A UN Style Voice-over falls into the realms of dubbing.

The irony is, that you will have heard it a thousand times, but may not be familiar with the term.

Often when dubbing, you replace a voice in one language, with another. A UN style voice-over is slightly different. It’s when you keep the original voice at a low volume, overlaying it with another voice in another language.

Why would you use a UN Style Voice-Over?

The primary reason to use a UN-style voice-over is that you need the viewer or listener to understand that the dialogue is being attributed to someone specific, for example, an interviewee who is appearing on-screen.

What has the UN got to do with voice-over?

The origin of the term seems to have been born out of a style of video you might have seen from organisations like the UN. Typically footage from other parts of the world, featuring eye-witness testimony of an event, but overlaid with a voiceover in another language.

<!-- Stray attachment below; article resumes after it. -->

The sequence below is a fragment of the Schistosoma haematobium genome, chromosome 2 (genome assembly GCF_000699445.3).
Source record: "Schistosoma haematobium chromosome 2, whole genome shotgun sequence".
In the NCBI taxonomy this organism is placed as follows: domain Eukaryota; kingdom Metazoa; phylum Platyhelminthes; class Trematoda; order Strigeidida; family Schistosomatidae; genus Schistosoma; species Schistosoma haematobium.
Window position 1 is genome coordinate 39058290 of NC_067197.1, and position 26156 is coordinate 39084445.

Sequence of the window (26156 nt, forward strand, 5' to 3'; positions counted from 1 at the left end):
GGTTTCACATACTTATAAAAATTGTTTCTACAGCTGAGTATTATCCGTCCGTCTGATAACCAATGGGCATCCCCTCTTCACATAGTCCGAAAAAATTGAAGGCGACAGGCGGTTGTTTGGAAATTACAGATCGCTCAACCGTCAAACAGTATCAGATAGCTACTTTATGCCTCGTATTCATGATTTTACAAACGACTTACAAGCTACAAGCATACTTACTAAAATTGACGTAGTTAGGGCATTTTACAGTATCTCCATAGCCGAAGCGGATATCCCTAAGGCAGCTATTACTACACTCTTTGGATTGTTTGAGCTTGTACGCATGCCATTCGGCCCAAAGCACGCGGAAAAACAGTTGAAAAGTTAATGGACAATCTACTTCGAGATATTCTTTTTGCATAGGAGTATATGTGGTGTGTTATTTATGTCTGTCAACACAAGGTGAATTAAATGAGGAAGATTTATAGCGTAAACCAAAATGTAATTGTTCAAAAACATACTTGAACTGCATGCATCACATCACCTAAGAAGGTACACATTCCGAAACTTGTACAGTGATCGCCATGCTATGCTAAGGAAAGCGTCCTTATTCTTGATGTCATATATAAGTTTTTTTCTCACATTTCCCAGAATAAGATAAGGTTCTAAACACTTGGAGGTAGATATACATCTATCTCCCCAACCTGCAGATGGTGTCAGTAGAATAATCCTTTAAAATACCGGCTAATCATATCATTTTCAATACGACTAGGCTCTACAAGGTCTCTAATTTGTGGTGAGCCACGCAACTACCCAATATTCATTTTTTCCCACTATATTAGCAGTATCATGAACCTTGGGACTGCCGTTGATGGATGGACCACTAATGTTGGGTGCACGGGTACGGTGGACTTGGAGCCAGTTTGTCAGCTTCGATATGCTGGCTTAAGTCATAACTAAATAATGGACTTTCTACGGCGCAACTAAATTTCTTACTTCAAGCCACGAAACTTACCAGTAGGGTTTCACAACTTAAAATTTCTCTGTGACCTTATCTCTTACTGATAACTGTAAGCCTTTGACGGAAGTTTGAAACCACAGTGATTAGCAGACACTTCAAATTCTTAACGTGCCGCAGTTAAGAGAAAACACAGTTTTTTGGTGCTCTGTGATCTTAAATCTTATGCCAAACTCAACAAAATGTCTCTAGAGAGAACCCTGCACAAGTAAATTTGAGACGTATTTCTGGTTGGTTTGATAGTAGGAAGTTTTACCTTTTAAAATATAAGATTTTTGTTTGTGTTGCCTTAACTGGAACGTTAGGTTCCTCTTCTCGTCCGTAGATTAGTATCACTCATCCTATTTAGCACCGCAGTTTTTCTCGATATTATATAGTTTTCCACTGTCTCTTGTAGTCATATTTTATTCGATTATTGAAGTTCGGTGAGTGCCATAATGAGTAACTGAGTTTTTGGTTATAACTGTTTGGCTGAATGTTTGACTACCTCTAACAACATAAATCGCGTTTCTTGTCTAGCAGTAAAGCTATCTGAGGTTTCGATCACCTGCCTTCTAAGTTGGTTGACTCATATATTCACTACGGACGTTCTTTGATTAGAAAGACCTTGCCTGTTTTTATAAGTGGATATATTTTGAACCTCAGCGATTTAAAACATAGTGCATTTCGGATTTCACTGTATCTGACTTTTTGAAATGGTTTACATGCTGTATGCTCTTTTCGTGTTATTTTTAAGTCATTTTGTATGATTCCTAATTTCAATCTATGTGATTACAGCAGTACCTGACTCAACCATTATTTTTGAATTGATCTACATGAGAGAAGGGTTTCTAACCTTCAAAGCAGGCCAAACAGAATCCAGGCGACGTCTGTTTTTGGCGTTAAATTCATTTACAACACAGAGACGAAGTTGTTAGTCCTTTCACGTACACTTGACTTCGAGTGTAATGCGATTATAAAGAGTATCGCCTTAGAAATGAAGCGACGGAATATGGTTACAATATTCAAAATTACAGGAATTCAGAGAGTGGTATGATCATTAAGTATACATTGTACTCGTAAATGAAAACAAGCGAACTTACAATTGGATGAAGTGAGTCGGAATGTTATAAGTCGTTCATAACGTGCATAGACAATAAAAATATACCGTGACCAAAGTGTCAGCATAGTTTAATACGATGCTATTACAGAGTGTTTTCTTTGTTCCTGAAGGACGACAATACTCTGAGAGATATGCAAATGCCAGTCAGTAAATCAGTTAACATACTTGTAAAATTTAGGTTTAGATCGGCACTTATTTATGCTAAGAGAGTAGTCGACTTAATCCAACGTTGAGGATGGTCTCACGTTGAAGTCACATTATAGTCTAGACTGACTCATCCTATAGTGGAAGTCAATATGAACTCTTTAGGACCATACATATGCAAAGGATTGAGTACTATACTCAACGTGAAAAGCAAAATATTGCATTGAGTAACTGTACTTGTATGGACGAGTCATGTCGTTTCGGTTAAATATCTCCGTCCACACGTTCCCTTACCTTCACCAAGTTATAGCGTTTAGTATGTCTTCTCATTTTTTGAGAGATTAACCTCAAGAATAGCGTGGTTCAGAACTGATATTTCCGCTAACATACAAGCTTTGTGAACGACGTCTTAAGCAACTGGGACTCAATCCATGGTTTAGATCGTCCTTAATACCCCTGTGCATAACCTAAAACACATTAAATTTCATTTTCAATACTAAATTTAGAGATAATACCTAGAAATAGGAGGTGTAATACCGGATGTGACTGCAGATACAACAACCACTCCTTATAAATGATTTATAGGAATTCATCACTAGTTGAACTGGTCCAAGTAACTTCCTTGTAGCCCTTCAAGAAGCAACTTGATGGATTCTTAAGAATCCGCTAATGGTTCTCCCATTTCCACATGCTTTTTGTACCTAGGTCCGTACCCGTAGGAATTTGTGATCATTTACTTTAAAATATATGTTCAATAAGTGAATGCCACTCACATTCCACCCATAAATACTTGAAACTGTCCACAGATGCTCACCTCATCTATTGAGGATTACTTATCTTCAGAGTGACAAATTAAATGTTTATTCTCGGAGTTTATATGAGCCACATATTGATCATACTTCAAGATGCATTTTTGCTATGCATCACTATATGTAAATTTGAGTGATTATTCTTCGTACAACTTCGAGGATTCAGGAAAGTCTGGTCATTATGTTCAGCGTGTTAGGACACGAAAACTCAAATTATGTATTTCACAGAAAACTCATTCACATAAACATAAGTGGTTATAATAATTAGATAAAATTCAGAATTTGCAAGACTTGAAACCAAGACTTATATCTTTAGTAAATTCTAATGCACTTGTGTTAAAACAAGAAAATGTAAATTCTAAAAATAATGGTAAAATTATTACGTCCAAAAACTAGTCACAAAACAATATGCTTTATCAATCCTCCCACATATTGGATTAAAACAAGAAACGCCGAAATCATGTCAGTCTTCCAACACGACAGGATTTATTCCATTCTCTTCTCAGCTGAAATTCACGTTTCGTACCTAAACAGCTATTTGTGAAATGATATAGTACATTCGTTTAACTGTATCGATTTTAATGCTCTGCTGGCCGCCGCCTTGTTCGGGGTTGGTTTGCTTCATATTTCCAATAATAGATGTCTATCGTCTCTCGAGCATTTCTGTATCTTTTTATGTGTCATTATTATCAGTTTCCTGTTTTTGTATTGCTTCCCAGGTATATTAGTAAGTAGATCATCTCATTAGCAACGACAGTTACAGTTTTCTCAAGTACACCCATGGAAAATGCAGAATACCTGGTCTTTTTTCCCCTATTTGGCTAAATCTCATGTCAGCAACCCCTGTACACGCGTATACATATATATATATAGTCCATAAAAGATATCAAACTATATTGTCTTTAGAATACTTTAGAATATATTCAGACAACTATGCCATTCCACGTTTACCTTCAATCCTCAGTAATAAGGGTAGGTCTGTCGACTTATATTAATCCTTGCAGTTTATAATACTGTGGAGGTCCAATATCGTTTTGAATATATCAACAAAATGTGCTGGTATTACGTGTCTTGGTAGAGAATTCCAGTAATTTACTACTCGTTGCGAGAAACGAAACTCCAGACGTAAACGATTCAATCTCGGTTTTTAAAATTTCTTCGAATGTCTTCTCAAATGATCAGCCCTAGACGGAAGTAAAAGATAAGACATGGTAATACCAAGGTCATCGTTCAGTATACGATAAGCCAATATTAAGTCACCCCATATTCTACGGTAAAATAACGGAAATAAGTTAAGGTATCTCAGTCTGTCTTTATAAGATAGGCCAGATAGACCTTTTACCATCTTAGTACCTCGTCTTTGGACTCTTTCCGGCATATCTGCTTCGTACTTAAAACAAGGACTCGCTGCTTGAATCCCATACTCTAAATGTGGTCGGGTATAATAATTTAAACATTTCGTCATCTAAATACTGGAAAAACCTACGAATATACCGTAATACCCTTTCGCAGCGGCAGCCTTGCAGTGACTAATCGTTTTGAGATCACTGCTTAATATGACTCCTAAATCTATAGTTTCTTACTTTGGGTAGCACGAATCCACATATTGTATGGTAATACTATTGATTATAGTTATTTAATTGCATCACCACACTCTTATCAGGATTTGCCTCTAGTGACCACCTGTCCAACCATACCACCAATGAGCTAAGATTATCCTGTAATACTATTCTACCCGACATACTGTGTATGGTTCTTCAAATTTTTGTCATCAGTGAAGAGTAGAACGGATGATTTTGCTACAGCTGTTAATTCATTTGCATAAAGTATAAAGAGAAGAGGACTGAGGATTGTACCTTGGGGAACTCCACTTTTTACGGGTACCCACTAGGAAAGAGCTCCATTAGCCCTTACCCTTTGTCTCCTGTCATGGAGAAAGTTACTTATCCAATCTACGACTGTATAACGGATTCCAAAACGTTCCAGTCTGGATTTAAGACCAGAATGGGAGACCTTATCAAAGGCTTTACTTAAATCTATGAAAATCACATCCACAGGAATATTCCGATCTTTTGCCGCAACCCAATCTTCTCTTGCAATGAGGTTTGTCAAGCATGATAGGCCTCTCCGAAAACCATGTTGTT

Commercially, it’s often used where you are dealing with factual content and where an interview is taking place.

I help clients re-versioning content into British English.

As an experienced producer of content, I can help in both delivering your voice over in English, but also matching it up to your foreign voice.

This can be done via a live dubbing session or with me working with your supplied content. Generally, I ask for the original video (in an mp4 format), alongside the original script and the English translation. Then I voice and edit a version, which is cut to match the pace and tone of your original.

I’d love to help you with your project.

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